The second category, regional Asian languages, consisted of East and Southeast Asian languages that could connect local communist movements in the region. The languages that played such bridging roles were Chinese (including its dialects) and Malay. Chinese—especially its dialects, such as Cantonese, Hokkien, Teochew, Hainanese, and others—was essential for gaining access to regional links made by ethnic Chinese communists. Malay was useful for communist movements among Malays who were in British Malaya and the Dutch East Indies.

The third category, local languages, was used only within each domestic communist movement in East and Southeast Asia. Languages under this category were Japanese, Korean, Javanese, Vietnamese, Tagalog, and other local languages.

To be a regional facilitator in international and regional communist movements, it was essential to be acquainted with (though with varying degrees of proficiency) several languages under the different categories. These multilingual regional facilitators were crucial for the regional headquarters in Shanghai because they were responsible for constructing and maintaining the regional network in East and Southeast Asia. No staff in the regional headquarters could understand local languages in East and, especially, Southeast Asia. Takashi Tachibana has pointed out that the languages used in FEB were Russian, English, and German, and Japanese communists always had trouble making contact with staff in Shanghai because there were very few Japanese communists who could speak Russian or English and there were no staff in Shanghai who could speak Japanese (Tachibana 1983, 140–141). McKnight also pointed out that there were staff who could speak only Russian (McKnight 2002, 120). Moreover, the ethnic composition of staff in the regional headquarters was completely Western. In early 1931 there were 12 or 13 Western staff in the regional headquarters, and they hired Chinese, Japanese, Taiwanese, and Korean translators for their activities (SMP Files: D2527/45). In this situation, it was necessary to recruit local comrades who could speak local, Western, and/or Asian languages, so that the regional headquarters in Shanghai could construct and maintain its network in linguistically diverse East and Southeast Asia.

But having multilinguistic ability alone was not enough to make one a regional facilitator. In the 1920s and 1930s, communist movements in East and Southeast Asia operated under severe conditions. States and colonial governments in the region, considering communist movements to be threats to their rule, tightly monitored and suppressed their activities. Thus, to conduct underground work successfully, it was crucial for the communists to have knowledge and skill on how to conceal their real identities, penetrate other countries, make secret contacts with other comrades, elude surveillance and arrest, and so on. Such knowledge and skill could be obtained only through actual experience of underground activities in the region.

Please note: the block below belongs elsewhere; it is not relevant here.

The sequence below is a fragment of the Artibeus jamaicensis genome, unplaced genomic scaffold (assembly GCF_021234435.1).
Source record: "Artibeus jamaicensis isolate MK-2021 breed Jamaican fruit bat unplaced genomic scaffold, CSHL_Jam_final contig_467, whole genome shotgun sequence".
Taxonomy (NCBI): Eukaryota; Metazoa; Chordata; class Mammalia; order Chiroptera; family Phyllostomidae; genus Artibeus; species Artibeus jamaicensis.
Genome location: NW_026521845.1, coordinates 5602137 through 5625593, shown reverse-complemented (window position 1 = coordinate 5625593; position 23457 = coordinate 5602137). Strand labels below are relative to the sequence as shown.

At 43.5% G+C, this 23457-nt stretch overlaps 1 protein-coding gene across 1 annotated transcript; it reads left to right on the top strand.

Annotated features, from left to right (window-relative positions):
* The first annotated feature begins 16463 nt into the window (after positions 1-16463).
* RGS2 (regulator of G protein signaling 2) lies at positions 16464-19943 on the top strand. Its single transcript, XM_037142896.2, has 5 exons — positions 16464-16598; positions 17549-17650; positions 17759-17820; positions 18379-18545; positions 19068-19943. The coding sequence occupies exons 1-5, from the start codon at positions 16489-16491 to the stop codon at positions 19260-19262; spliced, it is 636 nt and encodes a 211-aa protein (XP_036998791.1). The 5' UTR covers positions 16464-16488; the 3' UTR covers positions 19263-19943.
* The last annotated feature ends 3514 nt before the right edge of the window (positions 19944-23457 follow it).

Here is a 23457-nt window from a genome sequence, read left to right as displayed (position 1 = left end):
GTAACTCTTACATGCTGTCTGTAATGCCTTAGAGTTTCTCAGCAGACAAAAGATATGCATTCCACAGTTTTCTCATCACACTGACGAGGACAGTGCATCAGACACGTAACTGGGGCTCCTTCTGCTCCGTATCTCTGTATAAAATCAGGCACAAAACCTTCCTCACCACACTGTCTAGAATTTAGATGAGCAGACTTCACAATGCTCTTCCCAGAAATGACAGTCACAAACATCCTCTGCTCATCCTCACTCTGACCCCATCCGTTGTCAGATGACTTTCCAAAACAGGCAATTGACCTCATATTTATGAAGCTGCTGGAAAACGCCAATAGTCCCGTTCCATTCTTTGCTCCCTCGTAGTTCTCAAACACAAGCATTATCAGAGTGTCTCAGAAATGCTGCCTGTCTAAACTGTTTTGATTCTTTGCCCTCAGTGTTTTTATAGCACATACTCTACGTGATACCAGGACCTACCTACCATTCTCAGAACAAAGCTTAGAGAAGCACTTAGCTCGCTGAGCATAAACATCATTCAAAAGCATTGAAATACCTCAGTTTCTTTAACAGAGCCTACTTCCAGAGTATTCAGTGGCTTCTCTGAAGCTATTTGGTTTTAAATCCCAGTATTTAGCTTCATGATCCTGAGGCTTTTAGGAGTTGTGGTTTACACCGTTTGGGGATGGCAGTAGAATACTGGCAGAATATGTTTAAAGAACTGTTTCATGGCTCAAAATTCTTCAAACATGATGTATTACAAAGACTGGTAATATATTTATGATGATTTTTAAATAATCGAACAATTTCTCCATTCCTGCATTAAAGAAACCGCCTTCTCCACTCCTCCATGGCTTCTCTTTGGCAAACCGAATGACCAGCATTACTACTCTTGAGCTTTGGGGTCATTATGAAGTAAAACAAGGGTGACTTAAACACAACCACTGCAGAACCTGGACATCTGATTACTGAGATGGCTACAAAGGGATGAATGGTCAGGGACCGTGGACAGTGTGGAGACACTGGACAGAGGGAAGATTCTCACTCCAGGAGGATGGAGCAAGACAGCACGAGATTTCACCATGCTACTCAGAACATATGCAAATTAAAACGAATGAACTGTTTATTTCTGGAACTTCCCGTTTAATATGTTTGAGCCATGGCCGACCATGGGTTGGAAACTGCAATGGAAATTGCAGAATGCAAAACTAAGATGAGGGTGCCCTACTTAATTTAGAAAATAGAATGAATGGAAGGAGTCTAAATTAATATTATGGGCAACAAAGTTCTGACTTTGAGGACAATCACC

Comrades who had been involved in communist movements not only in their own country but also in neighboring countries gained some ability in the languages used in these movements, and they forged links with local communists in the region. Moreover, they were acquainted with the situations faced by local communist movements. In the course of their careers, therefore, these comrades became regional hubs in the communist movements of East and Southeast Asia. The availability of these comrades as regional facilitators was crucial for the regional headquarters in Shanghai in making, maintaining, and reconstructing its regional network.

For example, when the Shanghai regional headquarters’ links with communist movements were disconnected as a result of severe crackdowns by the police in each state or colony, or when the regional headquarters tried to expand its liaisons in the region, it had to rely on links and knowledge provided by regional facilitators, who could also be dispatched as agents to the state or region.

Around 1930, several regional facilitators were available for constructing and maintaining the regional network promoted by the regional headquarters in Shanghai. They were Tan Malaka, Teo Yuen Foo (張然和), and especially Nguyen Ai Quoc.

Tan Malaka4) was a famous Javanese communist in the 1920s and 1930s. He traveled between the Dutch East Indies, British Malaya, the Philippines, and China and could speak Indonesian, Javanese, Dutch, English, German, French, Thai, Tagalog, and Chinese (Mandarin, Cantonese, and Hokkien). He insisted on cooperation among revolutionary movements in Asia, especially among those operating in the Dutch East Indies, American Philippines, and British Malaya. In 1931, when he was in Shanghai, the regional headquarters had a plan to send him to Rangoon as an agent to set up a liaison center there. This liaison center would be a connecting point between India and the Dutch East Indies (McVey 2006, 223; SMP Files: D2527/45).

Teo Yuen Foo was a former member of the Indonesian Communist Party and took part in the uprising against Dutch rule in Java in 1926. After the failure of the uprising, in 1927 he went to Shanghai to study. He could speak Chinese, English, Malay, and Javanese. He was recruited by Nguyen Ai Quoc as an agent because of his language skills and experience in the region. He was dispatched to Southeast Asia in 1931 by the regional headquarters in Shanghai, with the mission of setting up the Dutch East Indies Bureau and then establishing a liaison between it and the Far Eastern Bureau in Shanghai (Yong 1997, 163; Goscha 1999, 83).